From additional maps and quests to super expensive pieces of horse armor, downloadable content ranges the spectrum. While DLC has generally been accepted as just another part of modern gaming, however, it's not always welcomed by the players with open arms. Sometimes, though, that additional content is well worth the added price of admission.

The problem with DLC is that a few bad examples can ruin the entire experience for everyone. Charge players too much money for too little content or, even worse, content that feels like it should have been included in the core game, and folks will start to view additional content, in its entirety, as a bad thing.

But while it's probably easier to complain about those games that got DLC wrong, we shouldn't forget that some developers managed to hit it out of the park with their downloadable content. Here's our list of some of the best games that got DLC so, so right.

Minerva's Den
BioShock 2: Minerva's Den
While most gamers seem to remember BioShock 2 as the follow-up that never quite lived up to the brilliance of the original, the Minerva's Den DLC had folks singing a decidedly different tune. A separate tale from the main game, Minerva's Den takes place in a new branch of Rapture where technology is king. You take on the role of another Alpha series Big Daddy, Sigma, who must unravel the mystery of Charles Milton Porter, the man who built the supercomputer that runs much of the underwater city. One of the BioShock series' greatest strengths is its ability to tell a compelling story, and condensing such a yarn into a more bite-sized piece of DLC allowed Porter and Sigma's tale to pack an even meaner punch. There was plenty of great gameplay crammed in, too, with upgrades accelerated to take you from zero to hero of the course of a small campaign.
Freedom Cry
Assassin's Creed IV: Freedom Cry
An expansion to Assassin's Creed IV and eventually sold as a standalone adventure, Freedom Cry picks up 15 years into the future and stars your former first mate, Adawale, who has now been trained in the arts of the assassin. You're going to notice a trend with quite a few of the entries on this list: They're offshoots of the core game that tell their own story, rather than simply tacking on some new gear or a new PvP map. Adewale's story is a shorter affair which, for games set in open worlds, is actually a positive. Rather than spread out the story beats amidst loads of side quests and exploration, you can consume Adewale's intriguing tale in about five hours, making for a better narrative. Freedom Cry boeasts all of the gameplay you love from Assassin's Creed IV, but throws in some new areas to navigate and plenty of shady slave traders in need of dispatching.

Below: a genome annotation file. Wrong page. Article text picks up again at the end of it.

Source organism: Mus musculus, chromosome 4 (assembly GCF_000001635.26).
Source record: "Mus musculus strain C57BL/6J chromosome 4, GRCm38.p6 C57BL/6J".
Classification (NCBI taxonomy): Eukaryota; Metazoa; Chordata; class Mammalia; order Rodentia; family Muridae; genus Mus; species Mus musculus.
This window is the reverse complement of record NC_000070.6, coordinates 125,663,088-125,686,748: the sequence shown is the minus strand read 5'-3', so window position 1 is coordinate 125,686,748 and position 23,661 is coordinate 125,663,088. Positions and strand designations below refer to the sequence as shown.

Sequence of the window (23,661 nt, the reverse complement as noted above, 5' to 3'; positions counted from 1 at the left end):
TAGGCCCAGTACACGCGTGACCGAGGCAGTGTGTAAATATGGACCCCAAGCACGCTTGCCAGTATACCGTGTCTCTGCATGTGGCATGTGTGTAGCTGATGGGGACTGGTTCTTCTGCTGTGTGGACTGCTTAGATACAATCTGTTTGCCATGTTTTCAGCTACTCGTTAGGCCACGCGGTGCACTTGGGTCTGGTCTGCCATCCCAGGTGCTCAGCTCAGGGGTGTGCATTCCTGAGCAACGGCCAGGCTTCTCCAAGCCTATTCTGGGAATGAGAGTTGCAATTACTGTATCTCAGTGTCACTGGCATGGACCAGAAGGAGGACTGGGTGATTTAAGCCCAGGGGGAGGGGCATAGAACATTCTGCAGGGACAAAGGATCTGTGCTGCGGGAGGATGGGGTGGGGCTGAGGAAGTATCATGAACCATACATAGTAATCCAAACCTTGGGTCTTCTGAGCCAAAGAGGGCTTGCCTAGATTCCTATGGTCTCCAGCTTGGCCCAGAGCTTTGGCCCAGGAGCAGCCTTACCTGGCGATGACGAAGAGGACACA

Left Behind
The Last of Us: Left Behind
If there's one thing that the folks at Naughty Dog know how to do, it's build a fantastic action game with a story worth paying attention to. In their follow-up to the legendary Uncharted series, the team gave gamers new heroes to root for in the form of grizzled but golden Joel and the feisty but reliable Ellie. While The Last of Us unraveled a fantastic yarn about an unlikely duo trying to survive the apocalypse, we only ever caught brief glimpses of Joel and Ellie's days before the world came crashing down. The Left Behind DLC did a magnificent job of filling in one of the key gaps for Ellie, telling yet another hard-hitting story in a more condensed space. Naughty Dog even retooled some of the game's mechanics to create some additional touching moments, as well as introduced a whole new way to interact with the infected monsters and bandits that kept trying to give our survivors a hard time.